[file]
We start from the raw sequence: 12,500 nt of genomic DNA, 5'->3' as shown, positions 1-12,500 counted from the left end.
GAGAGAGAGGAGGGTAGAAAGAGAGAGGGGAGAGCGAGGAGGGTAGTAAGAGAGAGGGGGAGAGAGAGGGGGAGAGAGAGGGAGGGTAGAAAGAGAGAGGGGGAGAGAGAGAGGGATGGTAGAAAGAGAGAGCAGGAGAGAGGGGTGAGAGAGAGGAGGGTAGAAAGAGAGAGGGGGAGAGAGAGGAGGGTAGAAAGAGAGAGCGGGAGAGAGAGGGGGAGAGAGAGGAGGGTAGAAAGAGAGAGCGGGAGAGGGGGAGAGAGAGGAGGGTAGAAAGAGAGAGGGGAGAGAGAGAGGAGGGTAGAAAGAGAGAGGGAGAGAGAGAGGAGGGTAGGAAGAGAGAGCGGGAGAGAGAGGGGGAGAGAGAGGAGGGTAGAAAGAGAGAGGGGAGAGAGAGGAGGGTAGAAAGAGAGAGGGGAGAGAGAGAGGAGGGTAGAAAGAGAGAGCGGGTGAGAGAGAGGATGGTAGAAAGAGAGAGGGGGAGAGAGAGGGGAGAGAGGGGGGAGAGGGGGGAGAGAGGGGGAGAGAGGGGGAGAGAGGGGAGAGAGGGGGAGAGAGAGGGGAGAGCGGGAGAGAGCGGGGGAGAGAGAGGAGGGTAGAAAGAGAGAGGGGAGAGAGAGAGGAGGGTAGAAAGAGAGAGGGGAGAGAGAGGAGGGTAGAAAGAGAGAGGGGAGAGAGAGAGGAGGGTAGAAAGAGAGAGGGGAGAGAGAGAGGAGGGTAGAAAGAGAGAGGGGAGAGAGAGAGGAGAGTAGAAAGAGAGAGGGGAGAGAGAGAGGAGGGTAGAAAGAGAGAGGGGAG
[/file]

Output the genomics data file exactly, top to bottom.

We start from the raw sequence: 12,500 nt of genomic DNA, 5'->3' as shown, positions 1-12,500 counted from the left end.
GAGAGAGAGGAGGGTAGAAAGAGAGAGGGGAGAGCGAGGAGGGTAGTAAGAGAGAGGGGGAGAGAGAGGGGGAGAGAGAGGGAGGGTAGAAAGAGAGAGGGGGAGAGAGAGAGGGATGGTAGAAAGAGAGAGCAGGAGAGAGGGGTGAGAGAGAGGAGGGTAGAAAGAGAGAGGGGGAGAGAGAGGAGGGTAGAAAGAGAGAGCGGGAGAGAGAGGGGGAGAGAGAGGAGGGTAGAAAGAGAGAGCGGGAGAGGGGGAGAGAGAGGAGGGTAGAAAGAGAGAGGGGAGAGAGAGAGGAGGGTAGAAAGAGAGAGGGAGAGAGAGAGGAGGGTAGGAAGAGAGAGCGGGAGAGAGAGGGGGAGAGAGAGGAGGGTAGAAAGAGAGAGGGGAGAGAGAGGAGGGTAGAAAGAGAGAGGGGAGAGAGAGAGGAGGGTAGAAAGAGAGAGCGGGTGAGAGAGAGGATGGTAGAAAGAGAGAGGGGGAGAGAGAGGGGAGAGAGGGGGGAGAGGGGGGAGAGAGGGGGAGAGAGGGGGAGAGAGGGGAGAGAGGGGGAGAGAGAGGGGAGAGCGGGAGAGAGCGGGGGAGAGAGAGGAGGGTAGAAAGAGAGAGGGGAGAGAGAGAGGAGGGTAGAAAGAGAGAGGGGAGAGAGAGGAGGGTAGAAAGAGAGAGGGGAGAGAGAGAGGAGGGTAGAAAGAGAGAGGGGAGAGAGAGAGGAGGGTAGAAAGAGAGAGGGGAGAGAGAGAGGAGAGTAGAAAGAGAGAGGGGAGAGAGAGAGGAGGGTAGAAAGAGAGAGGGGAG